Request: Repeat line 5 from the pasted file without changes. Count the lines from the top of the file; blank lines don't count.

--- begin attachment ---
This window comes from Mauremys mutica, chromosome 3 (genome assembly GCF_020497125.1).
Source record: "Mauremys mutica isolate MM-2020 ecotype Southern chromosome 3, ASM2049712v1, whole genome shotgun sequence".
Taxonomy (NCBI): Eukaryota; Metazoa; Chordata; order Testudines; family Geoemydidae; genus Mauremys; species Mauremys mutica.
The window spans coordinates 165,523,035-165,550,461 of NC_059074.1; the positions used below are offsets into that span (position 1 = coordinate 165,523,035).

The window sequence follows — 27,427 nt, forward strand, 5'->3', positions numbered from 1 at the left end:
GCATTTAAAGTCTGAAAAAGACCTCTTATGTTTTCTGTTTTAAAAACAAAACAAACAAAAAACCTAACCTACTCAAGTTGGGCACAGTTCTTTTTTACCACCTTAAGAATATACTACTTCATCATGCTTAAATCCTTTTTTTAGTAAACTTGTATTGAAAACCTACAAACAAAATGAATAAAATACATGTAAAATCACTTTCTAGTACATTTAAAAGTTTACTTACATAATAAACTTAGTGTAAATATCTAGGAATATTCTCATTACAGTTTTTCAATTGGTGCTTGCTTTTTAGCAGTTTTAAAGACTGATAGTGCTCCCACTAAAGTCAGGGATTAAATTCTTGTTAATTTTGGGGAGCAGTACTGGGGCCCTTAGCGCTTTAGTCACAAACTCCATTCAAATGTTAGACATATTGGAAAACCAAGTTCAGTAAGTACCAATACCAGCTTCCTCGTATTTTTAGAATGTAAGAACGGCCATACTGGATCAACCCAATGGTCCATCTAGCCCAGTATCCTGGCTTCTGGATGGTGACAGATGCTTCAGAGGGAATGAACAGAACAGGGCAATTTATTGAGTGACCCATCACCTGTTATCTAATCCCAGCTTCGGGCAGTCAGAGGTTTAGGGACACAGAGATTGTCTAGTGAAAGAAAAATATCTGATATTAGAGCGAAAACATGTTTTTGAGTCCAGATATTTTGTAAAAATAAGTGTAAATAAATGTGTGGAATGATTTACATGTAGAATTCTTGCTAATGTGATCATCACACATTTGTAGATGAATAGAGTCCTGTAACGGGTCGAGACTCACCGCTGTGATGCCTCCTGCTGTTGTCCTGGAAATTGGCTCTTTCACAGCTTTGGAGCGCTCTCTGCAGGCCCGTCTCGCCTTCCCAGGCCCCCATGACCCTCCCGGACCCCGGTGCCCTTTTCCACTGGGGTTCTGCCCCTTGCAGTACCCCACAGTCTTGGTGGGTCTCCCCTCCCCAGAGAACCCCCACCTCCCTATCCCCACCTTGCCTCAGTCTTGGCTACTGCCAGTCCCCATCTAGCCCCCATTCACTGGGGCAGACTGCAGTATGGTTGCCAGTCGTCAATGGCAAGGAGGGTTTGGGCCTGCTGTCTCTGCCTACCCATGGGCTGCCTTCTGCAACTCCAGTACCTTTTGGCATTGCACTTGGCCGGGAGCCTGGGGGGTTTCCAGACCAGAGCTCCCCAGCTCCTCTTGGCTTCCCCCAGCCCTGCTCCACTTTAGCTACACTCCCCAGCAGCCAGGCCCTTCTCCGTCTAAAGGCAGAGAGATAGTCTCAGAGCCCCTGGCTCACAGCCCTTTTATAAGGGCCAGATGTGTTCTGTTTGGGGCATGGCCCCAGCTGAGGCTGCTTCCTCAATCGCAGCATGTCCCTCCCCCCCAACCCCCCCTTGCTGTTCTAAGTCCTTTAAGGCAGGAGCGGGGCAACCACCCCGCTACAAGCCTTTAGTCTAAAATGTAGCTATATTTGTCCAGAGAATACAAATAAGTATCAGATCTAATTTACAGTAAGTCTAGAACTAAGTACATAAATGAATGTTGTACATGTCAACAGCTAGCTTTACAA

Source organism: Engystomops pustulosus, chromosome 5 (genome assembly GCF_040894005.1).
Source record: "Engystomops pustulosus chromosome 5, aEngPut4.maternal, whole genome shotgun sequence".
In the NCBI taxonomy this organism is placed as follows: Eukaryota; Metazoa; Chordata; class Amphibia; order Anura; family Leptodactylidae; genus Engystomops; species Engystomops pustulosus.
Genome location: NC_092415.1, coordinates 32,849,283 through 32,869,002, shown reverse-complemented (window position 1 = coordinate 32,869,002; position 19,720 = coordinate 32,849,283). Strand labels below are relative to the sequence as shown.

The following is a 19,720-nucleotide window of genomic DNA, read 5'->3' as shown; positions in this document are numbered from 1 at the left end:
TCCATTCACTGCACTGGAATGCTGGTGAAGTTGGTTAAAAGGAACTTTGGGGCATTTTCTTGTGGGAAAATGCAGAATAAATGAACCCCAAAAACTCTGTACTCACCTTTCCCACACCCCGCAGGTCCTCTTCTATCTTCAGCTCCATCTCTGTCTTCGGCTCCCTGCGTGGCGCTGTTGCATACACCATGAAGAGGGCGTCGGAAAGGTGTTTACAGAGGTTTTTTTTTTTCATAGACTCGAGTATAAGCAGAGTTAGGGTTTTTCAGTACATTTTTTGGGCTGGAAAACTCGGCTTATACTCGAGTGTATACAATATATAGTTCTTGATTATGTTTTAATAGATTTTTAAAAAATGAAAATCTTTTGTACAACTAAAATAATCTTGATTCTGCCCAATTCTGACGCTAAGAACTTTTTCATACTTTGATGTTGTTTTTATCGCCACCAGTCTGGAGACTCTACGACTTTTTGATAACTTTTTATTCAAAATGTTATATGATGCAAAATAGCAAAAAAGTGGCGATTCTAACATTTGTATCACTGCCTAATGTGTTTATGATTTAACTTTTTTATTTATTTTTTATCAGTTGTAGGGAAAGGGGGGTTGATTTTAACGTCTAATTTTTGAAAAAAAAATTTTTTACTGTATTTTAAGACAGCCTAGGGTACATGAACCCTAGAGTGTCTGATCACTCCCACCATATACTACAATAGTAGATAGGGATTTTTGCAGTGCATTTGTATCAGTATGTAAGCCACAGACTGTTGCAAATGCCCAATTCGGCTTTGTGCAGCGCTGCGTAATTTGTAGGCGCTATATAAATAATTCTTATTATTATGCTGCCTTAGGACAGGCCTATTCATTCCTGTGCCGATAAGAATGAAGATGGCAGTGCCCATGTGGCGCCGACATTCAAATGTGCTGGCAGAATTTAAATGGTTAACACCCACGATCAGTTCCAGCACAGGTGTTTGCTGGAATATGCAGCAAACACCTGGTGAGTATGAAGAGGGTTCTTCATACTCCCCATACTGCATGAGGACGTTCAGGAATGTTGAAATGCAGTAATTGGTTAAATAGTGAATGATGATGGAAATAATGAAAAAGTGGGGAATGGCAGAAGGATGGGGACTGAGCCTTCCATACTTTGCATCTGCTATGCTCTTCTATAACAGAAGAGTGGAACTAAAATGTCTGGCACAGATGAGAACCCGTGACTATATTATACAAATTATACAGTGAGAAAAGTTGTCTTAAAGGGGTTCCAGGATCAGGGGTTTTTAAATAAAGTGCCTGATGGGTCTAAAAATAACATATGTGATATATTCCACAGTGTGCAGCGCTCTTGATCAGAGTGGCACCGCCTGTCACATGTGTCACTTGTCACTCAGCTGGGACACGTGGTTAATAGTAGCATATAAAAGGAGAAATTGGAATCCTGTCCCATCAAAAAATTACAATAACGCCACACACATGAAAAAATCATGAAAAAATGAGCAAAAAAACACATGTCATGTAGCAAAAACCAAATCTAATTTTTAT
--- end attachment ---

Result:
The window sequence follows — 27,427 nt, forward strand, 5'->3', positions numbered from 1 at the left end: